Below is a small sample of vehicles owned by members who have been kind enough to put their vehicles on display to be featured on our website.
During the 1950s the U.S. Army Ordnance Corps sponsored a product-improved version of the DUKW called the XM147 "Super DUCK", several versions were manufactured by GMC for evaluation by the Army and Marine Corps. The Super DUCKs were tested at Aberdeen Proving Ground (APG), MD from 1953 through 1957 but the project was ultimately cancelled in favor of the Transportation Corps LARC-5.
Surrounded by all the pretty white boats, the duck actually looks like an alligator among swans.
This British Wessex Saker Light Strike Vehicle (LSV) was one of several built during the Desert Storm era for the Special Air Service (SAS). Like most LSVs and other similar "buggies" the Saker is powered by a Volkswagen flat 4 cylinder 1.6 liter, air cooled, petrol engine. It utilizes classic VW running gear of 4/1 manual trans-axel with a torsion bar twin beam front axel. Brakes are disc all around backing up 30x9.50R15LT Yokohama studded "Mud Digger" tyres on five spoke aluminum off-road rims. The frame is all tubular steel covered with aluminum diamond plate body panels and wings (fenders). The head section of the roll bar has a machine gun mount as does the passenger dash bar. The wind screen can fold forward by removing four pins and the top roll cage section.
The electrical system was designed for either 12 or 24 volt, using two small Exide RE1 batteries mounted centre line forward of the foot wells. Lucas electric (Price of Darkness) 12 volt turn indicators and headlights are standard. All instruments, switches and indicators are housed in a simple "job box" to the right of the steering wheel. Seating is Puritanical OD canvass pads on metal frames with little adjustment, seat belts are Willans 3-point racing harnesses of baby blue webbing? No rearview mirrors of any kind are installed making it difficult to see behind. A simple on board fire suppression system is present to quell a possible engine fire. The fuel cell is stainless steel fixed between the cabin and engine. Stowage is Spartan with stretch metal bins on either side of seating, a deck over the engine and flat wings and bonnet. In all a unique piece of British SAS kit that is historically significant, fun to drive and definitely not your Grandfathers jeep!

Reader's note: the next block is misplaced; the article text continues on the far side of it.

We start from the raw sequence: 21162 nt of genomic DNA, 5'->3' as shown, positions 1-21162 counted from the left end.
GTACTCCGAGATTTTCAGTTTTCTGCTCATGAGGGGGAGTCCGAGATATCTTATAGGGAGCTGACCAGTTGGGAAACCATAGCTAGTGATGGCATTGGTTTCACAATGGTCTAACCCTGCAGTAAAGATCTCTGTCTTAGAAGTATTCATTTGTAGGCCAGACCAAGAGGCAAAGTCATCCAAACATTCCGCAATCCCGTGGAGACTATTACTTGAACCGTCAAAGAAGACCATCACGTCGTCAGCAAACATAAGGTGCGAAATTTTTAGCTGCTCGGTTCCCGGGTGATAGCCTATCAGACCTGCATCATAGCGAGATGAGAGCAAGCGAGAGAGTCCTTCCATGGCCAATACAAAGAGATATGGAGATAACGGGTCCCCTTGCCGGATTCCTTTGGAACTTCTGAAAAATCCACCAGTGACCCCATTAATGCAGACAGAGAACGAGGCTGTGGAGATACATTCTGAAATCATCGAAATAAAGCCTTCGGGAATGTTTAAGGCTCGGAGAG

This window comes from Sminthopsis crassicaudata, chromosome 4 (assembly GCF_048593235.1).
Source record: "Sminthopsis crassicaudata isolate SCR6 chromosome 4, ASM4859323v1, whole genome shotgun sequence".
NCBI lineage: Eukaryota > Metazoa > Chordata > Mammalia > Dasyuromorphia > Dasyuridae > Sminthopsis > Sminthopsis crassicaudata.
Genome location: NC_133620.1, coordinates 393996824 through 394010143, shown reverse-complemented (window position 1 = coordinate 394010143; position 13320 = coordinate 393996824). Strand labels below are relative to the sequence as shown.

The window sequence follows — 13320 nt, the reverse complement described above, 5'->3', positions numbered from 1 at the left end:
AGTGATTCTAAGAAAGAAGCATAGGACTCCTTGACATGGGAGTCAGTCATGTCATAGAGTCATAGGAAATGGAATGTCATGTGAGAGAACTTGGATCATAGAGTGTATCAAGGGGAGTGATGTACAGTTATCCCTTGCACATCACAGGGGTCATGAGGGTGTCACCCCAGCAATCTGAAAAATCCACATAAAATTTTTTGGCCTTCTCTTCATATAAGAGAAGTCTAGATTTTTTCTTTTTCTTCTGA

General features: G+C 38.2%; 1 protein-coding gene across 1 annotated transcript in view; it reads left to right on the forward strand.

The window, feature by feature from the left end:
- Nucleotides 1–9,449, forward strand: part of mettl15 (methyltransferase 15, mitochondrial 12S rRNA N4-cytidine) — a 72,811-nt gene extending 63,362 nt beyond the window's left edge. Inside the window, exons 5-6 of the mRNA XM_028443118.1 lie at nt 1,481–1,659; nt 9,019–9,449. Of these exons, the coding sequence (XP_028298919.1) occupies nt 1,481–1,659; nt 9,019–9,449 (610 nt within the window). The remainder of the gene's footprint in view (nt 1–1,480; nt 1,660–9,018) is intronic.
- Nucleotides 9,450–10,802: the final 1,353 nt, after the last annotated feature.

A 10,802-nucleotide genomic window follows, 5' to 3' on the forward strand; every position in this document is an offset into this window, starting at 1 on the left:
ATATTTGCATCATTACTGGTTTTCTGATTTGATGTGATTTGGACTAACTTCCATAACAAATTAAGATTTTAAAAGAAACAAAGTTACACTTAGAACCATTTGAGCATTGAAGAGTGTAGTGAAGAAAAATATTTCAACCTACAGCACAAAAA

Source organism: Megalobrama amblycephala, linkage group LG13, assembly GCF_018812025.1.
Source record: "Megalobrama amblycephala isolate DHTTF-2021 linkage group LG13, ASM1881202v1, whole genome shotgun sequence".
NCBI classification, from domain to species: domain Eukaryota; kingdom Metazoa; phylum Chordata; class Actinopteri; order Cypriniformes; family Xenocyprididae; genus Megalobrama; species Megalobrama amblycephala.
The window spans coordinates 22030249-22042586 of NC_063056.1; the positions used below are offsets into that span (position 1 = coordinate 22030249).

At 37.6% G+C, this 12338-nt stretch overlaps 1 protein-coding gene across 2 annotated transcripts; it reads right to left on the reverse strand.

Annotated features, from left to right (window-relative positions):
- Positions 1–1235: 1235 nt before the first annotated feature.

Seated in the Saker is Robbie Skipper, son of Rick Skipper of Khaki Corps Imports.
Built by Dodge as the first M-series 3/4 ton truck, the M-37's were built to be the successor to the G-502 WC 3/4 ton family of trucks used in WW II and Korea. The M37 was a custom military design developed in 1948 and produced is several groups and models from 1950 to 1968. The M37 series was used by all the U.S. services from the early 1950s through the 1980s and exported widely around the world.
Denis is proud of his Dodge M-37. Wait until you see his other one.
The Kettenkraftrad, type HK 101 is one of the most unique vehicles developed during the Second World War. The "tracked motorcycle" concept was conceived and patented by a German inventor, Heinrich Ernst Kniepkamp, in June of 1939. This was in response to a request for a fast, tracked vehicle capable of moving small loads in mountainous terrain. It was however, the NSU Werke of Neckarsulm, Germany that developed the Kettenkrad.
Although the concept was embraced immediately, the vehicle was not introduced into troop service until early June of 1941. The official designation was "kleines Kettenkraftrad SdKfz. 2". "Kettenkrad" became the common abbreviation soon after.
For more on the Kettenkrad visit Phil's website kettenkrad.com.
The OT-64 SKOT (Czech acronym for: Strední Kolový Obrnený Transportér, and/or Polish Sredni Kolowy Opancerzony Transporter) is an amphibious armored personnel carrier (8x8), developed jointly by Poland and Czechoslovakia (CSSR). The first prototype was produced in 1959 and the first production vehicles were delivered in 1964. Many are still in use today.
Wait until you see his Ferret!
The M35 family of trucks is a long-lived vehicle initially deployed by the United States Army, and subsequently utilized by many nations around the world. A truck in the 2 1/2 ton weight class, it was one of many vehicles in US military service to have been referred to as the "deuce and a half."